... and the function of ea/eas would have been the same. In both cases, res and quae apud eos gerantur are the head, and ea/eas is the determiner that modifies it.
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Re: Question re gerantur.

Postby adrianus » Fri Feb 26, 2010 8:08 pm

Sounds interesting. Do you have cross references for that, Damoetas?
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Re: Question re gerantur.

Postby ptolemyauletes » Fri Feb 26, 2010 9:42 pm

Yes, it can certainly be thought of this way. Whether it IS this way or not cannot be proven, nor, ultimately, does it matter. The Romans just spoke that way, and whether we say 'supply id or ea as an antecedent noun so we can call this a standard relative clause' or we say 'the relative clause is the object' it makes no real difference for meaning. Certainly in trying to understand it from a grammatical point of view it is interesting, but I am not sure which method is simpler for teaching it to beginners. I think this may just be grammarians trying to keep themselves employed by proving they can be innovative! :)
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Re: Question re gerantur.

Postby Kynetus Valesius » Sat Feb 27, 2010 5:28 pm

though necessary my mind easily becomes fogged by grammar's abstractions. in this case through a combination of reading experience and formal study, i was able to understand the sentence at sight without a lot of analysis . once the understanding is there, the goal should be smooth idiomatic English (like something you would expect from an accomplished writer).

Dat negotium Senonibus reliquisque Gallis qui finitimi Belgis erant, uti ea quae apud eos gerantur cognoscant seque de his rebus certiorem faciant

He gave the job to the senones (?) and the other gauls neighboring the belgi : to find out what was happening among them and report back to him.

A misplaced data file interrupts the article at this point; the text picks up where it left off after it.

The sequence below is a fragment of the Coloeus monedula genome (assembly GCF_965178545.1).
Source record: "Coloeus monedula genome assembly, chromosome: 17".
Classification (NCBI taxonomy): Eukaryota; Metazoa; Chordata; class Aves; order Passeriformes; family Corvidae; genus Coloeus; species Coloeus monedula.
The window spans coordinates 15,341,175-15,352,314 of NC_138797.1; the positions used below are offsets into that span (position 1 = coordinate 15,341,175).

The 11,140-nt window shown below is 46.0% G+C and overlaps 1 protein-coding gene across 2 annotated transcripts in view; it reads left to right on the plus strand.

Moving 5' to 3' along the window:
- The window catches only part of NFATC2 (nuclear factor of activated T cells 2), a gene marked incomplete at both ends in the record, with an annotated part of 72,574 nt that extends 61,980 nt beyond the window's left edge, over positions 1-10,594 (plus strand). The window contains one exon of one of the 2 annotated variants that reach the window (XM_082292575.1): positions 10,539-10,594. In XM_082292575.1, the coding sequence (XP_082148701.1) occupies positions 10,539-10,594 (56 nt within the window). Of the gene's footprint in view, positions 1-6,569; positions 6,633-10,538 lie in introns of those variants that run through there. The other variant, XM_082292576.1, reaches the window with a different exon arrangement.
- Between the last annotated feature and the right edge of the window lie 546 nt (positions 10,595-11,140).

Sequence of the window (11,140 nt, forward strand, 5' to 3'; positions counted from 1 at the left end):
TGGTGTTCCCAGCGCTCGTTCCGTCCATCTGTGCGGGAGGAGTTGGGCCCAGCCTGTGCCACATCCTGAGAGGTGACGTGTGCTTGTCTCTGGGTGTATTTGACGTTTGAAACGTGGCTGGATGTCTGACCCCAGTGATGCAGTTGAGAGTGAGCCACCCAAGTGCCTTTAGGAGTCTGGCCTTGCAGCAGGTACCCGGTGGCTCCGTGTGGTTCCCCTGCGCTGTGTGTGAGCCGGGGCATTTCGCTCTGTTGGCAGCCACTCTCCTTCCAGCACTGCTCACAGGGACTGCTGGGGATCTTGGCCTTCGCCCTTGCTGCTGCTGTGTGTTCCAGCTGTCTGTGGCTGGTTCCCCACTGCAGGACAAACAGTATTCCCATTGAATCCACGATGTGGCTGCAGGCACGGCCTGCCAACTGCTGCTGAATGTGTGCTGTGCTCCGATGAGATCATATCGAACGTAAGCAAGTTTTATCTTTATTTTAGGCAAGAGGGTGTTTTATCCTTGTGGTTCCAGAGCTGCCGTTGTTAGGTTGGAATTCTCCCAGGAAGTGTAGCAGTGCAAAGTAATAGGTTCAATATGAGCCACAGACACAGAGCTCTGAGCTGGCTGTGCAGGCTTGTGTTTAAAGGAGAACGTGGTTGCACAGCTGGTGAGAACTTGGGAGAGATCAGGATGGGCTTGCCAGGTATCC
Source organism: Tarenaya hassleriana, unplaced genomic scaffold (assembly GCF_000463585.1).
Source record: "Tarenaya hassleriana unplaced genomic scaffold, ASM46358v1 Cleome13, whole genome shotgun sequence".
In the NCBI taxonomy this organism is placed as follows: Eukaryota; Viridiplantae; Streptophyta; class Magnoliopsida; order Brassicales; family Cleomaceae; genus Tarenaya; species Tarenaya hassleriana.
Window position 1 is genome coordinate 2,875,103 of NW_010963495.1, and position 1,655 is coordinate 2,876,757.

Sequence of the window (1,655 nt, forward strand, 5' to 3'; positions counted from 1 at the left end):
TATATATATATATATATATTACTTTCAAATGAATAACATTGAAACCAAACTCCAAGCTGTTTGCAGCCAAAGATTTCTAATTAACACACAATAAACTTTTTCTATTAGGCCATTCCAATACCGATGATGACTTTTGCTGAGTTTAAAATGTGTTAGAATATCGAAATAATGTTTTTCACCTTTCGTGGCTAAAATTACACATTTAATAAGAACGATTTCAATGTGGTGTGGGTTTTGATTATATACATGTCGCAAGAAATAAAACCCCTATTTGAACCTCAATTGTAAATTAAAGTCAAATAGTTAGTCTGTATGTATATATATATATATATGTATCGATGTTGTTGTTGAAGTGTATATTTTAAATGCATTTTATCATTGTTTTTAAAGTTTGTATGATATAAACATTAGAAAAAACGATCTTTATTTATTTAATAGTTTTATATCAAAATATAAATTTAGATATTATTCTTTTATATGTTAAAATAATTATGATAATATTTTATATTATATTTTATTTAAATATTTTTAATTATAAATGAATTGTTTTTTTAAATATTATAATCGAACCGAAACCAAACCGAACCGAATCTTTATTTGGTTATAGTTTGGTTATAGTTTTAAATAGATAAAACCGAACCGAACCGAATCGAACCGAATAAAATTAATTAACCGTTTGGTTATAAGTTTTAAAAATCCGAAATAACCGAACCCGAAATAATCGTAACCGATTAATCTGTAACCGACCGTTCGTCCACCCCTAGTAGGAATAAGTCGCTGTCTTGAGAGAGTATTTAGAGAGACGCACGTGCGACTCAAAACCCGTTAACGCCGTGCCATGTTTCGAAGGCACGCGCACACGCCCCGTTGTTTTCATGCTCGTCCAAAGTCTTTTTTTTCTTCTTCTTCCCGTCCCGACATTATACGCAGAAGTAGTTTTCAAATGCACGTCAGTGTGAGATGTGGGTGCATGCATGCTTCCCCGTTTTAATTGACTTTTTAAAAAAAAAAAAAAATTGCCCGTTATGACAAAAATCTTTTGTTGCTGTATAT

I view (could easily be wrong) the whole uti clause as being in apposition with "negotium" : that (uti) they should find out those things which (cognoscant ea quae) were taking place gerantur ...etc

C: vos principes senonum, velim vobis dare magni momenti negotium

SS: libenter quodcumque a nobis petas perficiemus nam tibi pignori nostrae fidei multum obsidem dedimus . attamen quo de negotio loqueris caesar?

C: negotium est hoc : ut quam primum belgos visatis ut cognoscam quae res apud eos gerantur. si videritis eos insidias conjurare, eos quid malum molire, properate huc ut accipiam omnia ea quae aperueritis.

SS: quae nobis emperas facta esse habeas magne dux . necesse est ut quid aliud agamus ?
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Re: Question re gerantur.

Postby Damoetas » Sat Feb 27, 2010 6:30 pm

ptolemyauletes wrote:Yes, it can certainly be thought of this way. Whether it IS this way or not cannot be proven, nor, ultimately, does it matter. The Romans just spoke that way, and whether we say 'supply id or ea as an antecedent noun so we can call this a standard relative clause' or we say 'the relative clause is the object' it makes no real difference for meaning. Certainly in trying to understand it from a grammatical point of view it is interesting, but I am not sure which method is simpler for teaching it to beginners. I think this may just be grammarians trying to keep themselves employed by proving they can be innovative! :)